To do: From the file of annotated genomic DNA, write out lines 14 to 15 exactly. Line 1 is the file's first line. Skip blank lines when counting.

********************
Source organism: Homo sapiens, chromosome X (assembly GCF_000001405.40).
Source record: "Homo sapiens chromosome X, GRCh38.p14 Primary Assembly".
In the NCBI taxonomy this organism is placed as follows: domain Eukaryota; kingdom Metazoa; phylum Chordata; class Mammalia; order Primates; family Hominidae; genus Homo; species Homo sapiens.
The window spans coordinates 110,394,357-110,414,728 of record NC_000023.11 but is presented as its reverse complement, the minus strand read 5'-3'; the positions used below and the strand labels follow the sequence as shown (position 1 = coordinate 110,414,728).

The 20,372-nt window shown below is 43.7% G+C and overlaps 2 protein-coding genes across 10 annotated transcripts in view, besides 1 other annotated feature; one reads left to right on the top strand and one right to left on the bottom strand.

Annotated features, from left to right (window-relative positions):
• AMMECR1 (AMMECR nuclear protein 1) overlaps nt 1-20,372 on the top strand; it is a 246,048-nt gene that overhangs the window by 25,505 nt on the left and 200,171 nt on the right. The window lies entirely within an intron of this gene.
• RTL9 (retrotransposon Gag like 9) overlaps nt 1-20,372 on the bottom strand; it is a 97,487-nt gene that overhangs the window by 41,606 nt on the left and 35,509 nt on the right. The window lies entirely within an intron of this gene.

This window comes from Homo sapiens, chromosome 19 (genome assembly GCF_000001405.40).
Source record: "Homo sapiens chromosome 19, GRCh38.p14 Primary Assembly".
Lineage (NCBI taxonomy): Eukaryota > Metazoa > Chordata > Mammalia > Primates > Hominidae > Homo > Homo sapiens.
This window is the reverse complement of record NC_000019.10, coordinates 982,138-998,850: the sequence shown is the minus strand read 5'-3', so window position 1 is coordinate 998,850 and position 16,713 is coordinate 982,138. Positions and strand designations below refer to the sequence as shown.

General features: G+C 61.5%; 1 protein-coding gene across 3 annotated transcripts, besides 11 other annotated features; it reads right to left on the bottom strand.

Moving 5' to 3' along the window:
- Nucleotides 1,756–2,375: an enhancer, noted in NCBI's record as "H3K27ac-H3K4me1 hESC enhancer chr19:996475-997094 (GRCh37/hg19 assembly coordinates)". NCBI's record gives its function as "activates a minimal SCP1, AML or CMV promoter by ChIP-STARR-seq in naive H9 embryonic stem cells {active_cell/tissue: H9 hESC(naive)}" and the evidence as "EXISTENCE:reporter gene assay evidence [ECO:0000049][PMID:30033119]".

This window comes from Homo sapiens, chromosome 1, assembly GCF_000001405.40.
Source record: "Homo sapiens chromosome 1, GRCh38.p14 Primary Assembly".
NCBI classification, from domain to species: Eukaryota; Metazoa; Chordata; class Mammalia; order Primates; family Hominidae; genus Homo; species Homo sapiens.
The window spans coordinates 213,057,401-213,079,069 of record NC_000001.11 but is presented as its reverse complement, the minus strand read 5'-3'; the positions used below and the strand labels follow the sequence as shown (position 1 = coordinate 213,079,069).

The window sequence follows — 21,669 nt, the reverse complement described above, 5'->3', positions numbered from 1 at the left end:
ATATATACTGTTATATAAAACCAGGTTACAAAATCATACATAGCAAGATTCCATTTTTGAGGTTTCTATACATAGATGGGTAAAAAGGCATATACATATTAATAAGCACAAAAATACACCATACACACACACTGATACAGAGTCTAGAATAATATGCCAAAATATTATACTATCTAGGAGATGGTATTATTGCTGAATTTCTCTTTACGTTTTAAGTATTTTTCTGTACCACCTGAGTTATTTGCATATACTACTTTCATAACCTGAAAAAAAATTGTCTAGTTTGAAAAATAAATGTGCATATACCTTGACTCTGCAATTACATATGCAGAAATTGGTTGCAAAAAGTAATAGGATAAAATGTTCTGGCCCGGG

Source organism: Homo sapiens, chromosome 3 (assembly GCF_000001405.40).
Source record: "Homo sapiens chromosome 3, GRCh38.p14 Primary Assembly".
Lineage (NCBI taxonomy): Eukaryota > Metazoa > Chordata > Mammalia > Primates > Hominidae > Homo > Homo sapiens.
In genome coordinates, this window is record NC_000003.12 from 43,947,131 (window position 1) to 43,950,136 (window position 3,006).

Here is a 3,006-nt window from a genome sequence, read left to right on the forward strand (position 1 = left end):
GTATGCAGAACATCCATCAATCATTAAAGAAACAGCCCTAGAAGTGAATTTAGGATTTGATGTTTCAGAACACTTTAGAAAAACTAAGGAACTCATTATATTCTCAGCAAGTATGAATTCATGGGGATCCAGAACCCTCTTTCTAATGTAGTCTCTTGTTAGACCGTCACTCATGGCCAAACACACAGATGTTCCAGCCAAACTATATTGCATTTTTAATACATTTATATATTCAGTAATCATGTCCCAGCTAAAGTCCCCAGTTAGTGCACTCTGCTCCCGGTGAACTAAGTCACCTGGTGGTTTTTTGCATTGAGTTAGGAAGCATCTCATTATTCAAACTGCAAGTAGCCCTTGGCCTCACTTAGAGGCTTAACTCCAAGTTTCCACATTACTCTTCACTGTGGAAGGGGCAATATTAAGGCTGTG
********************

Moving 5' to 3' along the window:
- Nucleotides 1,756–2,375: an enhancer, noted in NCBI's record as "H3K27ac-H3K4me1 hESC enhancer chr19:996475-997094 (GRCh37/hg19 assembly coordinates)". NCBI's record gives its function as "activates a minimal SCP1, AML or CMV promoter by ChIP-STARR-seq in naive H9 embryonic stem cells {active_cell/tissue: H9 hESC(naive)}" and the evidence as "EXISTENCE:reporter gene assay evidence [ECO:0000049][PMID:30033119]".